By now, employers are well-informed that employees with underlying health conditions are at greater risk for developing serious medical complications if they contract COVID-19, and that these employees’ medical conditions might warrant accommodations when returning to work under the Americans With Disabilities Act (ADA) and state anti-discrimination laws. Employers need to be prepared when their doors re-open to accommodate these employees and implement policy to safeguard their operations from potential lawsuits.
McDonald’s employees in Chicago and Los Angeles have sued over unsafe, COVID-19-related working conditions, claiming the burger giant failed to mandate OSHA/CDC social distancing guidelines and advise employees when their coworkers were diagnosed with the virus.
On April 9, 2020, the Federal Reserve established the Main Street Lending Program (the “Program”) to support lending to small and medium-sized businesses that were in good financial condition before the onset of the COVID-19 pandemic.
Employers first became aware of COVID-19’s ultimately tragic arrival in New Jersey just before the start of Spring. And, as the leaves unfurled from the trees throughout late March and early April 2020, so unfurled a forest of new laws that governs the movements of individuals and the functions of businesses in a way most New Jerseyans have never seen before.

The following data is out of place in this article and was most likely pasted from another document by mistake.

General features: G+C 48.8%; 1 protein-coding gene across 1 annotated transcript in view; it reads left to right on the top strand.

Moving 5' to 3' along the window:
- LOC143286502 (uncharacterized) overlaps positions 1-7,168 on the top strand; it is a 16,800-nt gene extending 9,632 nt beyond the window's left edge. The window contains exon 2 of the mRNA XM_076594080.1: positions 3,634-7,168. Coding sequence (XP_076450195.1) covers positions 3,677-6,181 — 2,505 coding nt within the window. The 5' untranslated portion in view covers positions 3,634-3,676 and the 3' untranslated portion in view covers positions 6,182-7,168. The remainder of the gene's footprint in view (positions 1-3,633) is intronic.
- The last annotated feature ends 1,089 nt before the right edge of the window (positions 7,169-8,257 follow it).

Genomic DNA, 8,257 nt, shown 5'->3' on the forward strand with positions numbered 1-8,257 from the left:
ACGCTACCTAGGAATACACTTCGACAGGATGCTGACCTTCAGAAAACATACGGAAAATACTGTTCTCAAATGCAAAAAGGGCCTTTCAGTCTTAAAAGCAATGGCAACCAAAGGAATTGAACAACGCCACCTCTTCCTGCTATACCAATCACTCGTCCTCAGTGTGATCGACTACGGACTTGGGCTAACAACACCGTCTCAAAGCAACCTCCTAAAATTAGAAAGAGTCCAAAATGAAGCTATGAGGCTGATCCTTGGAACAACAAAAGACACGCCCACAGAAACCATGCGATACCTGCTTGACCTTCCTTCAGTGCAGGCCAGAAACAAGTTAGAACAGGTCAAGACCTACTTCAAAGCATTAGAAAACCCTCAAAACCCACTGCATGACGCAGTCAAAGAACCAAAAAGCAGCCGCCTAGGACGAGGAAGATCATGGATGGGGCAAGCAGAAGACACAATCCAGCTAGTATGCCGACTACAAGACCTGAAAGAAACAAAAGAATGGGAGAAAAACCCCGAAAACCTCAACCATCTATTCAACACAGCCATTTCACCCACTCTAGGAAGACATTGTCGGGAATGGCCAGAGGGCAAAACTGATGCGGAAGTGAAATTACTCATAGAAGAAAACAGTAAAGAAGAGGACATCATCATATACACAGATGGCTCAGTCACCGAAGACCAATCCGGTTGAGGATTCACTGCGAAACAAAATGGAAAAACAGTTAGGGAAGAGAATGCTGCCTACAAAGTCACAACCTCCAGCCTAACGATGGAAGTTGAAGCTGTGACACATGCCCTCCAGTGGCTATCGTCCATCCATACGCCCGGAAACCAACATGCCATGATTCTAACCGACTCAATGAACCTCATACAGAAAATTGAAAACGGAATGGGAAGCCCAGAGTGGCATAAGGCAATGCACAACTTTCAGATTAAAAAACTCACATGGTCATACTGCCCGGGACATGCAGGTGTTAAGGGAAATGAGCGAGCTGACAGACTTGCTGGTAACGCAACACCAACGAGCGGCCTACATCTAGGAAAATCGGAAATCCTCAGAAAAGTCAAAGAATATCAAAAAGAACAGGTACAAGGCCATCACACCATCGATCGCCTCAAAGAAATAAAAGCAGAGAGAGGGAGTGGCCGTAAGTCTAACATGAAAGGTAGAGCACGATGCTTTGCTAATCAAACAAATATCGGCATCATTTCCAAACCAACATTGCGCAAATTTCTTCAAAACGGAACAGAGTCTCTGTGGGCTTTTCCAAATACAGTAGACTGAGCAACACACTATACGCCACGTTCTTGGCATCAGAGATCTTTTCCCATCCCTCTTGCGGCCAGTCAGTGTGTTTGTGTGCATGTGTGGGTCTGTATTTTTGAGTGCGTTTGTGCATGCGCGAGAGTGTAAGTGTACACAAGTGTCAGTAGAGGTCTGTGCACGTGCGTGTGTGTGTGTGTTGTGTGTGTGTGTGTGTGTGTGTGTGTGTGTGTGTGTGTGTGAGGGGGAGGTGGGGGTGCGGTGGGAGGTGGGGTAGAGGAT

The Department of Education has released guidance1 for schools to conduct summer educational programing, including in-person instruction, which can begin on or after July 6, 2020.
On June 9, 2020, Governor Phil Murphy announced he would lift Executive Order 107 signed on March 21, 2020, which placed unprecedented restrictions on non-essential businesses in New Jersey because of the COVID 19 pandemic.
On June 9, 2020, Governor Murphy announced that the State of New Jersey would begin to lift the limitations on outdoor social gatherings. Effective immediately, outdoor gatherings may include up to 100 people.
On May 22, 2020, the Small Business Administration (“SBA”) released two interim rules regarding (i) the forgiveness process of the Paycheck Protection Program (“PPP”), and (ii) the SBA’s process for reviewing loan applications and loan forgiveness applications, as well as the responsibilities of borrowers and lenders (collectively, the “Interim Rules”).
On June 5, 2020, President Trump signed into law the Paycheck Protection Program Flexibility Act (PPPFA). The PPPFA makes changes to the Paycheck Protection Program (PPP) established under the CARES Act (signed into law on March 27, 2020).
On June 8, 2020, New York City will enter “Phase 1” of the State of New York’s Reopening Plan, which could result in upwards of 400,000 individuals returning to work in the City. Similar reopening plans in New Jersey and Massachusetts have begun to hit the first of several criteria in their respective Reopening Plans.